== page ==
Ironton HS class of 1962 was a cast of characters
The Ironton High School class of 1961-62 included mixed chorus organists Rita Davidson, Regina Collins, and Martha Cardwell. The senior class officers were Bill Rosebrough, Nancy Merrill, Helen Frecka and Larry Hall. Junior officers were Brian Allen, Jeff Bowman, Jonda Bucklew and Rosemary Shafer.
Sophomore officers were Phillip Nunnaly, Nadine Lambert, Sue Bridges and versatile athlete Carlene Triplett. Freshman officers were attorney Mack Anderson, good-natured cheerleader Jane Ann Strayer, Linda Massie — Gary, Larry and Lana’s sister, and attorney Luther Washington of the glass company Washingtons.
Visitors to Beechwood Stadium sat on six rows of bleachers that stretched from thirty yard line to thirty yard line. The Tigers dressed in the field house and stormed onto the field from the south end zone. They beat Hillsboro, South Point, Chillicothe, Ashland, Dayton Meadowdale, Paint Valley and Portsmouth, but lost to Gallipolis, Lancaster and Columbus Watterson. Guards were state government insider Jim Hazelbaker, Ed Hartwig, Bob Casey and Danny Roy. Tackles included Butch Whitehead, Jim Johnston, and Larry Noble — who gave his life for our country in Viet Nam. Ends included Lawco Lake Ted Murphy, Bill Saunders, golfer Lon Fraley and soph Coy Bacon — the team’s Most Valuable Player and future NFL All-Pro. Soph Don Bester was the fullback. Halfbacks included financier Gib Gildea, Larry Frische, Nugget Smith and Prosecutor Jim Collier. Buddy Belville was the quarterback and Jeff Haynes the center.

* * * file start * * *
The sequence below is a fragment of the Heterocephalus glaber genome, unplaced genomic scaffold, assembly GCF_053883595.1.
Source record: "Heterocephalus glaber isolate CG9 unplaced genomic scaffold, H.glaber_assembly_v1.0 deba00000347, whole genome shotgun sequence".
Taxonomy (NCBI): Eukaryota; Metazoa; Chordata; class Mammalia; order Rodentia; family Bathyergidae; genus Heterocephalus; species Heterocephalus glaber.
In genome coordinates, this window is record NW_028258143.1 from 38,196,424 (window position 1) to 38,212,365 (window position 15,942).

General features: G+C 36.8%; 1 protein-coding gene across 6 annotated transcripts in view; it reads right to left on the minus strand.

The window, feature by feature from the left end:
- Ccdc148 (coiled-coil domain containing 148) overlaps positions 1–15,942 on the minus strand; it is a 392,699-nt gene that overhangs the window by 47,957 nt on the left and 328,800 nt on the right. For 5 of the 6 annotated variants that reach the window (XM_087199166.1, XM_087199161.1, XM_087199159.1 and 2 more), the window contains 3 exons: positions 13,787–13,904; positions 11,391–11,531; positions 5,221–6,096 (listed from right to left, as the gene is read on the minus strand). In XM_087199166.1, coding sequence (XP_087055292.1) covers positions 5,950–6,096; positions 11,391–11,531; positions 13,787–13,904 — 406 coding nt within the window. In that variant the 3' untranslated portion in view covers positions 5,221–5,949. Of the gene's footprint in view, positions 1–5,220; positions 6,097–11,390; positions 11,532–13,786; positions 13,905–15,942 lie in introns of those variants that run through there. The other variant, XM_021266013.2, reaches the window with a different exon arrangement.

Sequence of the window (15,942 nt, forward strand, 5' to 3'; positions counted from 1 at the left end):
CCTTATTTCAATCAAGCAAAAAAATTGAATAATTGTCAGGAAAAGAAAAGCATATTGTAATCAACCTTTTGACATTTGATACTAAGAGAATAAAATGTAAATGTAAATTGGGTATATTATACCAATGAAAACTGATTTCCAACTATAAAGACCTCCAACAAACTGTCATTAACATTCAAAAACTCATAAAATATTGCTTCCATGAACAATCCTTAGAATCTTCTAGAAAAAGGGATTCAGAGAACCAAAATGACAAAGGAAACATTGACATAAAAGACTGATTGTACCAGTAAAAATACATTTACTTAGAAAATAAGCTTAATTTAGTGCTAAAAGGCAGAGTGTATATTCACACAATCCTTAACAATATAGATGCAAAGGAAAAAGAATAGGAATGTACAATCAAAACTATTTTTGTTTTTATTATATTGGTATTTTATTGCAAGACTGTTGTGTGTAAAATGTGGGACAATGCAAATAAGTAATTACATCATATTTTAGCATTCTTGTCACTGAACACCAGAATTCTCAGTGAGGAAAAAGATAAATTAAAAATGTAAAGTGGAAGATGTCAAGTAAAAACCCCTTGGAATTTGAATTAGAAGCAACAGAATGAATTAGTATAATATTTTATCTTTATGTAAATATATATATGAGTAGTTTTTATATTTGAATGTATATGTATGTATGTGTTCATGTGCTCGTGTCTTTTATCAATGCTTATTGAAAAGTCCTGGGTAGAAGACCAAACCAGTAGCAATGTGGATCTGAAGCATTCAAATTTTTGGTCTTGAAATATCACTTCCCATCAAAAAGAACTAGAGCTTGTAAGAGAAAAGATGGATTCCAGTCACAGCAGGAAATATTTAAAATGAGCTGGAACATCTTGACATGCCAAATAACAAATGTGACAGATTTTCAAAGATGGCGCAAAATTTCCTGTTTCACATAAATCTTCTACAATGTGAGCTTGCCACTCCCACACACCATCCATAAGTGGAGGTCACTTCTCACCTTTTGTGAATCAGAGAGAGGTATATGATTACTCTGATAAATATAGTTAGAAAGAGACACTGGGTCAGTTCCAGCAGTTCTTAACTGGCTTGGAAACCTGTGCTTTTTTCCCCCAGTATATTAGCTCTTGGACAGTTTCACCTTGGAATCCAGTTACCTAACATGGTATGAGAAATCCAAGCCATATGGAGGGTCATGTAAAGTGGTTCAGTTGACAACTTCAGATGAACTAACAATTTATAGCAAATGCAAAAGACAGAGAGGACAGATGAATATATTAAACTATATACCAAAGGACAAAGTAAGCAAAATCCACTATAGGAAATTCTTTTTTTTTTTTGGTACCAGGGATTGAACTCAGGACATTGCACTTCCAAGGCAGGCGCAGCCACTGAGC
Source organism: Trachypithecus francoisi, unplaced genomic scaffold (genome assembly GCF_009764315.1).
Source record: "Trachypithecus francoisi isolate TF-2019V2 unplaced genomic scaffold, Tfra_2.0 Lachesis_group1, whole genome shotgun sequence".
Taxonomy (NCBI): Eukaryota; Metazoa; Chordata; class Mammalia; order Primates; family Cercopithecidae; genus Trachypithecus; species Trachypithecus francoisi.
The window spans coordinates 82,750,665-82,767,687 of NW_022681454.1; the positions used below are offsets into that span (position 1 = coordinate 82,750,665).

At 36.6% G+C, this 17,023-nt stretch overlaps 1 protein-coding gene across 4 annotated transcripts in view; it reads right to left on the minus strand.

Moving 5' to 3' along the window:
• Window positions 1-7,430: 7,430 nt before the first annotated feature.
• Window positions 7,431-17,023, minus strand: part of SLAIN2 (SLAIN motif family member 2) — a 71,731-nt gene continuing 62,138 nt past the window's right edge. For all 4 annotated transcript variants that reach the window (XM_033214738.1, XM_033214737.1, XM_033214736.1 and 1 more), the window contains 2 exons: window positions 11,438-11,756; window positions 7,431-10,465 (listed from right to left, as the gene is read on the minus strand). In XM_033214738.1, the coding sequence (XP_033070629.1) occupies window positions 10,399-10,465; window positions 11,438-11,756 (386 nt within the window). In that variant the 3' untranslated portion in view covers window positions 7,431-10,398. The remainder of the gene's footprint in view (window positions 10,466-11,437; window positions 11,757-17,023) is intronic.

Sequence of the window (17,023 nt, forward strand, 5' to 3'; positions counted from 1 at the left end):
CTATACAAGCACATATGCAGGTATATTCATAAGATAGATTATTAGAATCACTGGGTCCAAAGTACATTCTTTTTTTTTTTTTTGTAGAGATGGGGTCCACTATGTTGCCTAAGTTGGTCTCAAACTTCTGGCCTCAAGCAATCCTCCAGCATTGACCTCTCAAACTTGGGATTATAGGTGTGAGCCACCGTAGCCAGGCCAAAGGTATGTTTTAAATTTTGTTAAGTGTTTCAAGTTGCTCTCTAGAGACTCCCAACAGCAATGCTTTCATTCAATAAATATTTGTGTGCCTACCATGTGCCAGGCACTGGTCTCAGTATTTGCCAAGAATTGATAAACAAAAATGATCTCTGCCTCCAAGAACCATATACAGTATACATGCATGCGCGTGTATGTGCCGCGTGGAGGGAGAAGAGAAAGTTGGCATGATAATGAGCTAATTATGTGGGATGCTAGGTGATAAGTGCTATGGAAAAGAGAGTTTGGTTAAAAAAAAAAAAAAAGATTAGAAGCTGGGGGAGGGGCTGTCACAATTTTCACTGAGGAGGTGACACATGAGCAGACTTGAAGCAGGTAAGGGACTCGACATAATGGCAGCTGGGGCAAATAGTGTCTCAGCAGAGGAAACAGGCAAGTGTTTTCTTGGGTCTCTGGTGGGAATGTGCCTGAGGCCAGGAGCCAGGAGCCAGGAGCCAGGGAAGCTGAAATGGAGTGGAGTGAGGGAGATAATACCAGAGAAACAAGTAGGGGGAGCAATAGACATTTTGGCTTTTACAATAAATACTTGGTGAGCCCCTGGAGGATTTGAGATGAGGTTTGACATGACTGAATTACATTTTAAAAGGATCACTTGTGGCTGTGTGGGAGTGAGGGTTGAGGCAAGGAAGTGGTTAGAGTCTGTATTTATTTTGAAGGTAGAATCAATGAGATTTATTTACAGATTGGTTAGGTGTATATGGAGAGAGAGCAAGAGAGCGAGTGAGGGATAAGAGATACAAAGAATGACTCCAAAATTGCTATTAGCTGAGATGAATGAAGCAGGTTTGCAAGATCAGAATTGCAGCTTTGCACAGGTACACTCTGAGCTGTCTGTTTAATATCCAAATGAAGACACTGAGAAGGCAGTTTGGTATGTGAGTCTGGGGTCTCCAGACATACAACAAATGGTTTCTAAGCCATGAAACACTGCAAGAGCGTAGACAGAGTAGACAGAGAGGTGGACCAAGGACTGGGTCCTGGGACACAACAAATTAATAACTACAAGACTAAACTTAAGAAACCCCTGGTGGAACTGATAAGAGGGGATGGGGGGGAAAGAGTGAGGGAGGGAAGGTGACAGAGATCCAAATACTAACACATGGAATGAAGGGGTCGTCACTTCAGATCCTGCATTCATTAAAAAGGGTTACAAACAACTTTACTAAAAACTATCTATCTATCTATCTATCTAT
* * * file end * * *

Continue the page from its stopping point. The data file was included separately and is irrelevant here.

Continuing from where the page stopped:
Cheerleaders included Madoline McMillan, JoAnn Sloan, Homecoming Queen Susan Haney, legal secretary Linda Harlacher, Joanie Baker, and llifeguard Mary Sue Leach. The basketball team, led by Charlie Rawlins and Bill Rosebrough, beat defending state champs Portsmouth, 86 – 57; Bacon, Saunders, Belville, Smith and Roger Marting also played.
This class wrote some interesting wills: Karen Fritz, Kenny’s older sister, willed her seat in mixed chorus and her singing ability to Beth Corn; both of them sang at Pine Street Methodist Church. Gib Gildea willed his “Sam Huff” faceguard to Butch Whitehead with “the hope that it helps Butch more than it helped me.” John Gillenwater willed his hurdling ability to young Harry Brown, who was a pretty good hurdler until he bought a motorcycle. Ida Mayo willed her desk and book in “Problems of Democracy” to Lloyd Holley. Larry Hall willed Jim Collier his coordination and fast car. Connie Justice willed “my astounding ability to dive off the high dive at Sta-Tan without getting my hair wet” to Patty Lyons and Jenny Huey.
Some of their classmates were veterinarian Mary Toothman, businessman Tracy Brammer, preacher Charlie Lane, teacher Larry Lowe, accountant Gary Rambacher, Toni Sessis of the restaurant family, and Terry McCown of the legal family.
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